not at all doubtful that we may not have...

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dcx97

Banned
Hindi - India
Hello,

I just came across the following:

But we are not at all doubtful that we may not have the original text.

Here's more context:

The earliest copies of parts of the Hebrew Old Testament were discovered in 1947. <-----Excess quote removed by moderator (Florentia52)-----> The originals have all been lost or destroyed. But we are not at all doubtful that we may not have the original text. Copying by scribes was done with great care in those days and because the text was regarded as sacred, the copyists were extremely painstaking.

In what language was the Bible first written?

Shouldn't it have been "But we are not at all doubtful that we do not have the original text."? What is the purpose of "may" here?

Thanks.
 
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  • Bondstreet

    Senior Member
    English (UK)
    This is a very strange double negative sentence. I find it hard to believe that it was written by a native English speaker.

    >> What is the purpose of "may" here?


    "may" expresses uncertainty - "we may not have the original text"

    I would rewrite it as something like:

    "The originals have all been lost or destroyed. But there is no doubt about the text not being the original

    or better:

    "The originals have all been lost or destroyed. But we are sure it is the original text. There is no doubt about that, because copying by scribes was done with great care in those days. The text was regarded as sacred, and the copyists were therefore extremely painstaking.
    .
     

    dojibear

    Senior Member
    English - Northeast US
    "But we are not at all doubtful that we may not have the original text.":( (from original article)
    This is probably incorrect and definitely confusing. It might mean something different to AE and BE readers.

    "But there is no doubt about the text not being the original.":( (from post #2)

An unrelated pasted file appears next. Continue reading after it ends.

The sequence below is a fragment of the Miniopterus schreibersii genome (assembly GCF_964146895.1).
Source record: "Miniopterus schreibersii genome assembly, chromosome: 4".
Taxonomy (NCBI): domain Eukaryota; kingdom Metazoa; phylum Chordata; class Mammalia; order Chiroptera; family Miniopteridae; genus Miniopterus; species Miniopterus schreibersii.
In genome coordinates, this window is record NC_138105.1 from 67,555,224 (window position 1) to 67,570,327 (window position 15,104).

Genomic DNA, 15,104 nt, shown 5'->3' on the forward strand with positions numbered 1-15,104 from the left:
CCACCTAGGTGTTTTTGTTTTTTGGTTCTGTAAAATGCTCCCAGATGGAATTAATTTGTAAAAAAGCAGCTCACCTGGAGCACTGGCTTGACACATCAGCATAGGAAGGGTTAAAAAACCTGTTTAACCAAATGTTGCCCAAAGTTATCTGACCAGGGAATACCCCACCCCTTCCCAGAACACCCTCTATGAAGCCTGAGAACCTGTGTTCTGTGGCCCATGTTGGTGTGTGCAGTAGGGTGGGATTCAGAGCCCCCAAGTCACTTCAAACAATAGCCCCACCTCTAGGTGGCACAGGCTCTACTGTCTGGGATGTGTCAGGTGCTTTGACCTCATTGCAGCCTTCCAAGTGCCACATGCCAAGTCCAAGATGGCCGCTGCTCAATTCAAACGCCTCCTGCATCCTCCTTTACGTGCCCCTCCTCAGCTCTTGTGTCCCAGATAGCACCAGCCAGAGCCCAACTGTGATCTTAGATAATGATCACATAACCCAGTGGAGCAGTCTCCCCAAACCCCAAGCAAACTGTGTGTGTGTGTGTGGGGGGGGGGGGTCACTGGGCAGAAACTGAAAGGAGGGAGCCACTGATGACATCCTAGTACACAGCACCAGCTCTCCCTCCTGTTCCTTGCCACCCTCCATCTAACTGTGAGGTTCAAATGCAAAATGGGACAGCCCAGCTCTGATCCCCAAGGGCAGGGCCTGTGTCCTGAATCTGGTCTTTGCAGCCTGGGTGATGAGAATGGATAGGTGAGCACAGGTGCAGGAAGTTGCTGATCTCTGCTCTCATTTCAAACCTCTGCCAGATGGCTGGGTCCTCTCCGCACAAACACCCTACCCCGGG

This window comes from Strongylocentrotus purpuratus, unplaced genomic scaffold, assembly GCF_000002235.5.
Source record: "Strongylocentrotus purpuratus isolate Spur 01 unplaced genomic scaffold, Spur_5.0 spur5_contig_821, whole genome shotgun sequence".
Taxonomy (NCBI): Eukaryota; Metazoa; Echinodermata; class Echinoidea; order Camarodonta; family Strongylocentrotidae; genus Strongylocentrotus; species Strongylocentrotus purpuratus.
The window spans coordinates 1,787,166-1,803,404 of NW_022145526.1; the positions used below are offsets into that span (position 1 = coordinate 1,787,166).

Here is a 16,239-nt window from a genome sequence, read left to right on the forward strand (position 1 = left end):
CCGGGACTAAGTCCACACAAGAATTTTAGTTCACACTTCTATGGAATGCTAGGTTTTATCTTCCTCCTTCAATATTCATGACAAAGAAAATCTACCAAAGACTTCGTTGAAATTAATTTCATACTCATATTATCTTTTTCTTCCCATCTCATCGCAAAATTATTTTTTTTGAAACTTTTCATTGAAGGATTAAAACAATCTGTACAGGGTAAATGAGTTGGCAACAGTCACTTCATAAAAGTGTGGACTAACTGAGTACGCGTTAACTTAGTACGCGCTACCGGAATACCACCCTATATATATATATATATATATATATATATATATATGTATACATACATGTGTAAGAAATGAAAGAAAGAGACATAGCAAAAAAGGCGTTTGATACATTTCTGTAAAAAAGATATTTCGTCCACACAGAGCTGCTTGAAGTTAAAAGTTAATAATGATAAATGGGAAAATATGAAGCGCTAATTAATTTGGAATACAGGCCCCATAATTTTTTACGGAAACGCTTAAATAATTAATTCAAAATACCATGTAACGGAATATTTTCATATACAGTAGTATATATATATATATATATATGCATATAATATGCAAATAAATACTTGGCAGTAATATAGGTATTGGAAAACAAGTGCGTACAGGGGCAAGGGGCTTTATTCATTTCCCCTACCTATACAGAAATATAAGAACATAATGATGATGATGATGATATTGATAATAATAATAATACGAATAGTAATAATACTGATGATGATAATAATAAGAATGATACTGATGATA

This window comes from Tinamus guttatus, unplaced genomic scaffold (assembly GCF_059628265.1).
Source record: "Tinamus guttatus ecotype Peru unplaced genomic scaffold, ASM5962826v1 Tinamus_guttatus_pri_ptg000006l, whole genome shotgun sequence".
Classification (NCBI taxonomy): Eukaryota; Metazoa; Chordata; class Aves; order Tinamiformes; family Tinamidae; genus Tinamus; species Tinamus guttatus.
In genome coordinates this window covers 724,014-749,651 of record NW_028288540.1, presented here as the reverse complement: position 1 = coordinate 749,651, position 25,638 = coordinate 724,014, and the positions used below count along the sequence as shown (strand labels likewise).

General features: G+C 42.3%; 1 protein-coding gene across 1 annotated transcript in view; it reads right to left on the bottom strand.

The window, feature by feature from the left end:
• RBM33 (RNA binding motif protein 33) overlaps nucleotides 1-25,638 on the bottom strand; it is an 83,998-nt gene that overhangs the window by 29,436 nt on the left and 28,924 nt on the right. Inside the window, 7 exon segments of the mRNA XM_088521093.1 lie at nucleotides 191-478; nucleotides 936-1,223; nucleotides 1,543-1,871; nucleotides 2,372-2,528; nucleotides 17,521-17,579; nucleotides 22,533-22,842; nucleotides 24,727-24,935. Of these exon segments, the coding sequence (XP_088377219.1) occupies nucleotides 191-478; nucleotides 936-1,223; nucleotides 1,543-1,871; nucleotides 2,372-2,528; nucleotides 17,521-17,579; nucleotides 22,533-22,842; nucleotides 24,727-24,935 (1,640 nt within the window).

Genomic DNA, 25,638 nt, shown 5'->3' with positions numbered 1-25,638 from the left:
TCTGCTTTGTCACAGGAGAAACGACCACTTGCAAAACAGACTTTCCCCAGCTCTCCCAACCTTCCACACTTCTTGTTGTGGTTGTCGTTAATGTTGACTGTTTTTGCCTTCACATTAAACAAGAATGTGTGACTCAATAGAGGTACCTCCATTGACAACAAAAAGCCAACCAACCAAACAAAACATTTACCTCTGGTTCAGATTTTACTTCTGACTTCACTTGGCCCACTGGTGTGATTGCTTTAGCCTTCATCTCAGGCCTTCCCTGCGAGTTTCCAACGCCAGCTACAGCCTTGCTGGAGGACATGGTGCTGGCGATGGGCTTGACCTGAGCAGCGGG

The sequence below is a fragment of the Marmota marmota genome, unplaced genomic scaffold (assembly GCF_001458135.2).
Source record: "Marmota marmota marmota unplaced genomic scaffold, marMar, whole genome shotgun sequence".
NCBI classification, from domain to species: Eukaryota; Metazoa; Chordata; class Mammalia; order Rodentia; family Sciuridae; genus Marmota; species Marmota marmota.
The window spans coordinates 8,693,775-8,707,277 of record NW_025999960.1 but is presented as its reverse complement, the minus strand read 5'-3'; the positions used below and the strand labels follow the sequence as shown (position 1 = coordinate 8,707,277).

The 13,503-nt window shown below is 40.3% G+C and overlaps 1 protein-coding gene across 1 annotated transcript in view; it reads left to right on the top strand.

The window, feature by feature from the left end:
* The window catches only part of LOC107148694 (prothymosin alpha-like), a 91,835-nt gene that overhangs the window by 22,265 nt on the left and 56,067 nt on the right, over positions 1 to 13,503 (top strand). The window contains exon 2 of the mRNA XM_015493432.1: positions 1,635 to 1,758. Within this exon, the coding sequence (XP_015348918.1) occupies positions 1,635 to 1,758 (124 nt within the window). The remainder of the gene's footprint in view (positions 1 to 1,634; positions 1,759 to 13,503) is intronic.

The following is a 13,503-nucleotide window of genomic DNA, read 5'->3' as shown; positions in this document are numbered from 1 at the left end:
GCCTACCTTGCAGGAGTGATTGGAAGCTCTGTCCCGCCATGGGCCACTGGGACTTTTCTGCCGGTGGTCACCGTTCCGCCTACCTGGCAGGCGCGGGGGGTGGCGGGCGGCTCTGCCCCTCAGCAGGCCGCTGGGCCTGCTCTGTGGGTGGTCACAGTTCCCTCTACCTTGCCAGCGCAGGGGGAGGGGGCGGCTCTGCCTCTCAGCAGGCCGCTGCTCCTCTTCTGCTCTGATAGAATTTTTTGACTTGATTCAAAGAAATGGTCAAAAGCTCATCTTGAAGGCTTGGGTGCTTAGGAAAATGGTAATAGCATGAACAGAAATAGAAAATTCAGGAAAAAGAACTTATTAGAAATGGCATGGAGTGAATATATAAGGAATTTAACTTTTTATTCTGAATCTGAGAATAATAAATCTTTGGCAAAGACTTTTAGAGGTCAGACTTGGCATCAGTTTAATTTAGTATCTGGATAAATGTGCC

This is ambiguous. There is no doubt, but is the text the original?
    In AE, this means the text is not the original. In BE it seems to mean the opposite.

    "But there is no doubt that the text is the original.":) (from me)
    In AE, the phrase "there is no doubt that" means "what follows is true". It is a fixed expression.

    "But we are sure it is the original text.":):) (from post #2)
    Best of all. Anyone can understand this.
     

    dcx97

    Banned
    Hindi - India
    dojibear's sentence "But there is no doubt that the text is the original." sounds great to me.

    But what about my suggestion?

    "But we are not at all doubtful that we do not have the original text."
     

    lingobingo

    Senior Member
    English - England
    It’s clear from the text that has been deleted from the OP that that “they are not the originals. They are copies.”

    I agree the English is weird. I also agree that “we are not at all doubtful” logically means we have no doubt that our copies are not the originals (so why the word “may” has been added is anyone’s guess!).
     

    dojibear

    Senior Member
    English - Northeast US
    This sentence, in context, is not about "copies" vs. "original documents". It is about the text: the actual words. It is saying that the text (though copied) is the same text as in the original document. That is clear from the surrounding paragraph, in the link.
     
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